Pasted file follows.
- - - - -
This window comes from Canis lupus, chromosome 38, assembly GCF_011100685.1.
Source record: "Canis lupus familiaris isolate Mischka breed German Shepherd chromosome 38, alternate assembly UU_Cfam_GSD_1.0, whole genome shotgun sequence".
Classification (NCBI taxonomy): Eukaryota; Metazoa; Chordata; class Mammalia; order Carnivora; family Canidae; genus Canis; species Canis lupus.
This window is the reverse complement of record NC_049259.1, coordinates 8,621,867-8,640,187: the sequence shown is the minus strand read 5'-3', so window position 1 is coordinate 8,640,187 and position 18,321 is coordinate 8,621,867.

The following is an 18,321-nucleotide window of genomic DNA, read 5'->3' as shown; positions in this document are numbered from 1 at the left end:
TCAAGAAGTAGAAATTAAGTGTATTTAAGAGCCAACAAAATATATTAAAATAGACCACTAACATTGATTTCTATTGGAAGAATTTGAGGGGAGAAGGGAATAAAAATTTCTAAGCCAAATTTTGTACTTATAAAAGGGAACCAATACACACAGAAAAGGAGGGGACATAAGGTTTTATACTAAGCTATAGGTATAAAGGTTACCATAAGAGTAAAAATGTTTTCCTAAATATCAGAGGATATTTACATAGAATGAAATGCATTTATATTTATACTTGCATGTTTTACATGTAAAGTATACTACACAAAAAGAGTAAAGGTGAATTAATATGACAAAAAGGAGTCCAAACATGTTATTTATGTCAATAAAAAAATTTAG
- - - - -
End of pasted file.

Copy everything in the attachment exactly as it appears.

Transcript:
This window comes from Canis lupus, chromosome 38, assembly GCF_011100685.1.
Source record: "Canis lupus familiaris isolate Mischka breed German Shepherd chromosome 38, alternate assembly UU_Cfam_GSD_1.0, whole genome shotgun sequence".
Classification (NCBI taxonomy): Eukaryota; Metazoa; Chordata; class Mammalia; order Carnivora; family Canidae; genus Canis; species Canis lupus.
This window is the reverse complement of record NC_049259.1, coordinates 8,621,867-8,640,187: the sequence shown is the minus strand read 5'-3', so window position 1 is coordinate 8,640,187 and position 18,321 is coordinate 8,621,867.

The following is an 18,321-nucleotide window of genomic DNA, read 5'->3' as shown; positions in this document are numbered from 1 at the left end:
TCAAGAAGTAGAAATTAAGTGTATTTAAGAGCCAACAAAATATATTAAAATAGACCACTAACATTGATTTCTATTGGAAGAATTTGAGGGGAGAAGGGAATAAAAATTTCTAAGCCAAATTTTGTACTTATAAAAGGGAACCAATACACACAGAAAAGGAGGGGACATAAGGTTTTATACTAAGCTATAGGTATAAAGGTTACCATAAGAGTAAAAATGTTTTCCTAAATATCAGAGGATATTTACATAGAATGAAATGCATTTATATTTATACTTGCATGTTTTACATGTAAAGTATACTACACAAAAAGAGTAAAGGTGAATTAATATGACAAAAAGGAGTCCAAACATGTTATTTATGTCAATAAAAAAATTTAG